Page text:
A different approach involves active supervision. Active supervision includes devices which simulate activity in the supervised area which activity is sensed by the transducers. At predefined intervals, these devices are activated and the resulting alarm outputs are registered in the device. Therefore, the device is tested to determine whether both transducers are functioning and a trouble signal is produced when these tests conditions do not result in both transducers detecting the motion. This is a fairly complicated and expensive arrangement and is not particularly practical.
There remains a need to provide a simple arrangement for analyzing of signals from motion detectors for both alarm and trouble conditions.
The present inventors analyzed a host of signals from motion detector transducers, in particular microwave sensors, and found that the signal could be notionally broken up into basically two components. The first component is a noise component which represents background noise and although this background noise varies, it has a consistent random distribution, i.e. with recognizable statistical characteristics, when considered over time. The second component of the signal is an intruder motion component. This is the component which, when present, indicates motion in the supervised area and should result in the device producing an output signal. It has been found that this second component is quite random, very variable, and large amplitude. The exact form of the motion component of the signal is very difficult to predict. The inventors found that it was easier to determine whether or not the signal from the transducer was typical of, or consistent with, background noise than whether the signal was typical or any particular kind of motion. Note, that a signal having a significant motion component in general could be identified or distinguished from background noise.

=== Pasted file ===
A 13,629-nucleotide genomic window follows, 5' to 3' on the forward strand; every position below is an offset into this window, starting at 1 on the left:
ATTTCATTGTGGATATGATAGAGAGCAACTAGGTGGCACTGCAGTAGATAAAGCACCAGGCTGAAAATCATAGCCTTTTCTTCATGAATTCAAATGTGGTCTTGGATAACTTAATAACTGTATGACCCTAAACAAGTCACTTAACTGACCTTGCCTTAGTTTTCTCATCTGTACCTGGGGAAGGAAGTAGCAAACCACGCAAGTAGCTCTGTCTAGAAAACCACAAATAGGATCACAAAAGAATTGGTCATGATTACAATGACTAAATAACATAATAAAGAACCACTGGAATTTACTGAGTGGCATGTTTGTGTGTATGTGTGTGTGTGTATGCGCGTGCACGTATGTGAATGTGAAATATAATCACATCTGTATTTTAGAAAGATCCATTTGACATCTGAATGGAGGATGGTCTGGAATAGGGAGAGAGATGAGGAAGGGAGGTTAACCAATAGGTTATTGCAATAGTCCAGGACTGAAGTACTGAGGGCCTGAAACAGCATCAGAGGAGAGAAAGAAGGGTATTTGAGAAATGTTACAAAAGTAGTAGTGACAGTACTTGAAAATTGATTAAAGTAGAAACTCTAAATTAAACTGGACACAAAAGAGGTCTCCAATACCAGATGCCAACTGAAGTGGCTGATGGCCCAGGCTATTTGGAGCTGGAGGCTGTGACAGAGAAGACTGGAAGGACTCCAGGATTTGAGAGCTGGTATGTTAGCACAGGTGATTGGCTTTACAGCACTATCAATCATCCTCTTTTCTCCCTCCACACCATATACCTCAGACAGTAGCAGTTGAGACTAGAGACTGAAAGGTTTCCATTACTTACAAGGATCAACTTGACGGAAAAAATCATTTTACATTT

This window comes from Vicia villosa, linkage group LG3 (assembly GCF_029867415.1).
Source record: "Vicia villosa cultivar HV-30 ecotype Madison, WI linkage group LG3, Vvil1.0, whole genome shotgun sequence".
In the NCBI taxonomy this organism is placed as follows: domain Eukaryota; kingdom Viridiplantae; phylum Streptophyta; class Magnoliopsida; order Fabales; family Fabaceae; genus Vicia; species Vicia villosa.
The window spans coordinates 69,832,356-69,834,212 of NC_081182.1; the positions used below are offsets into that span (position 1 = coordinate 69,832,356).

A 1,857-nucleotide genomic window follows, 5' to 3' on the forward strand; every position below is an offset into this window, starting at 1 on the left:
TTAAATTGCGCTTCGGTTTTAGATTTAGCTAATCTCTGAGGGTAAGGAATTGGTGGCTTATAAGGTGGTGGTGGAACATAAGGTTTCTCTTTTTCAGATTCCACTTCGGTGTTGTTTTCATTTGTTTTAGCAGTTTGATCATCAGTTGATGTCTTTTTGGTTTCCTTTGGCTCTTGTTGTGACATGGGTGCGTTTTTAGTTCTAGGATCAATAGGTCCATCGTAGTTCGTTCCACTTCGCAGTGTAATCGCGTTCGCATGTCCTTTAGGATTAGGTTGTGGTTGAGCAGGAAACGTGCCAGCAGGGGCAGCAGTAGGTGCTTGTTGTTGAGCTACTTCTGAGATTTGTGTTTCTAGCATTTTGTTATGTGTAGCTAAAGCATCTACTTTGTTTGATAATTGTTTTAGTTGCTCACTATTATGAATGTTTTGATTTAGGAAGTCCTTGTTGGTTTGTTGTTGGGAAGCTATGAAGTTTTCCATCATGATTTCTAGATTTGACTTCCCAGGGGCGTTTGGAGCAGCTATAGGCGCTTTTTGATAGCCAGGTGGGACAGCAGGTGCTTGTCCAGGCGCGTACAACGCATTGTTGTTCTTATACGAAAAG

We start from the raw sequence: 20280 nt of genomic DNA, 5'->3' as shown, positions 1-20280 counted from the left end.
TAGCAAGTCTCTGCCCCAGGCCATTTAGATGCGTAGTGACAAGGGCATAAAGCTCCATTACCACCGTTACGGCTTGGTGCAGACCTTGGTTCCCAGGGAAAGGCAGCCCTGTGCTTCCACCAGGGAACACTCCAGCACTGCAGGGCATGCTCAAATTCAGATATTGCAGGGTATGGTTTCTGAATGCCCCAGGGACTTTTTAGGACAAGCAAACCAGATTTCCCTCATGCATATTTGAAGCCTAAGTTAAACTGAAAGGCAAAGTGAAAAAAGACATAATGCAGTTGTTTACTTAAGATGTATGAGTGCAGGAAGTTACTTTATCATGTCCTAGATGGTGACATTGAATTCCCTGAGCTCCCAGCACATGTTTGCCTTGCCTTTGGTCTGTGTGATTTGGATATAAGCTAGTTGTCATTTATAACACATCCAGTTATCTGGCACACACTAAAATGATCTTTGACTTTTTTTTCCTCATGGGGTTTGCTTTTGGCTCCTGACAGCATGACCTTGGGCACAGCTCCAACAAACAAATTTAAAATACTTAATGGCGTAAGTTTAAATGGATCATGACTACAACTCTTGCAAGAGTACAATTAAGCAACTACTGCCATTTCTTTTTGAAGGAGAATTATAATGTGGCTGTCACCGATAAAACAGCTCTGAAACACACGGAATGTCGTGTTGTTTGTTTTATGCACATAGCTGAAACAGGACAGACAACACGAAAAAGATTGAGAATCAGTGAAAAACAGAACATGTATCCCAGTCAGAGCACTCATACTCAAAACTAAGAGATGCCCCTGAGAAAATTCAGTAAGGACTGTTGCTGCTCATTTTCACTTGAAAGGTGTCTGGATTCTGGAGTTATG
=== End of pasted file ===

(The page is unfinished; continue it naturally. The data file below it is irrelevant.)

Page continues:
Based on these findings, they were able to design a method of analyzing motion detector signals (and also a motion detector) which had improved reliability. A motion detector, according to the present invention, produces an electrical signal from which motion in a supervised area can be determined. The electrical signal has a background noise component and a motion component. The motion component is generated by the detection of motion in the supervised area. The detector comprises means for sampling the electrical signal multiple times and comparing the samples to each other to evaluate the changes in the signal over time. Significant changes over time suggests the presence of a sizeable randomly varying component in the signal, i.e. motion. This approach also reduces the effect of brief transients in the signal. The detector includes means for evaluating the characteristics of the signal to determine when it is consistent with a background noise signal and produces an output signal when the characteristics of the signal are not typical of background noise.